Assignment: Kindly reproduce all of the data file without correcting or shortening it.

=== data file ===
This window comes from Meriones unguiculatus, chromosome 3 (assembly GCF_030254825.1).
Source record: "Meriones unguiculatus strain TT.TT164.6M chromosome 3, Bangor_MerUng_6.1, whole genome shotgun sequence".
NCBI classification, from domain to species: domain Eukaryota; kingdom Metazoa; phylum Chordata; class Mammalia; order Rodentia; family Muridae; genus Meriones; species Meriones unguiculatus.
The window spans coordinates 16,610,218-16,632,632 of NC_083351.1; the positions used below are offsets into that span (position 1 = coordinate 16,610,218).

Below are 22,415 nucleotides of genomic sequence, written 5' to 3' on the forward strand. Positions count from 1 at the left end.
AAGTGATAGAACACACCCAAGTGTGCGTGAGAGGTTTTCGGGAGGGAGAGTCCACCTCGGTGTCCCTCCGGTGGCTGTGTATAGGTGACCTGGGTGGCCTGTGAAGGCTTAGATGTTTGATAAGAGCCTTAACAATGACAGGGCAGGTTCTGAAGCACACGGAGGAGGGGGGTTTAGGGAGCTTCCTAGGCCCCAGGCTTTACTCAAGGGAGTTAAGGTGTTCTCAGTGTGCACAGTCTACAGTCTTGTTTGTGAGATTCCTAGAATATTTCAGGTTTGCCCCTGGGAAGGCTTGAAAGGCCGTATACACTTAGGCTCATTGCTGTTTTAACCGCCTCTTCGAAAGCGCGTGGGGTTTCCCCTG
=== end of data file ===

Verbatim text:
This window comes from Meriones unguiculatus, chromosome 3 (assembly GCF_030254825.1).
Source record: "Meriones unguiculatus strain TT.TT164.6M chromosome 3, Bangor_MerUng_6.1, whole genome shotgun sequence".
NCBI classification, from domain to species: domain Eukaryota; kingdom Metazoa; phylum Chordata; class Mammalia; order Rodentia; family Muridae; genus Meriones; species Meriones unguiculatus.
The window spans coordinates 16,610,218-16,632,632 of NC_083351.1; the positions used below are offsets into that span (position 1 = coordinate 16,610,218).

Below are 22,415 nucleotides of genomic sequence, written 5' to 3' on the forward strand. Positions count from 1 at the left end.
AAGTGATAGAACACACCCAAGTGTGCGTGAGAGGTTTTCGGGAGGGAGAGTCCACCTCGGTGTCCCTCCGGTGGCTGTGTATAGGTGACCTGGGTGGCCTGTGAAGGCTTAGATGTTTGATAAGAGCCTTAACAATGACAGGGCAGGTTCTGAAGCACACGGAGGAGGGGGGTTTAGGGAGCTTCCTAGGCCCCAGGCTTTACTCAAGGGAGTTAAGGTGTTCTCAGTGTGCACAGTCTACAGTCTTGTTTGTGAGATTCCTAGAATATTTCAGGTTTGCCCCTGGGAAGGCTTGAAAGGCCGTATACACTTAGGCTCATTGCTGTTTTAACCGCCTCTTCGAAAGCGCGTGGGGTTTCCCCTG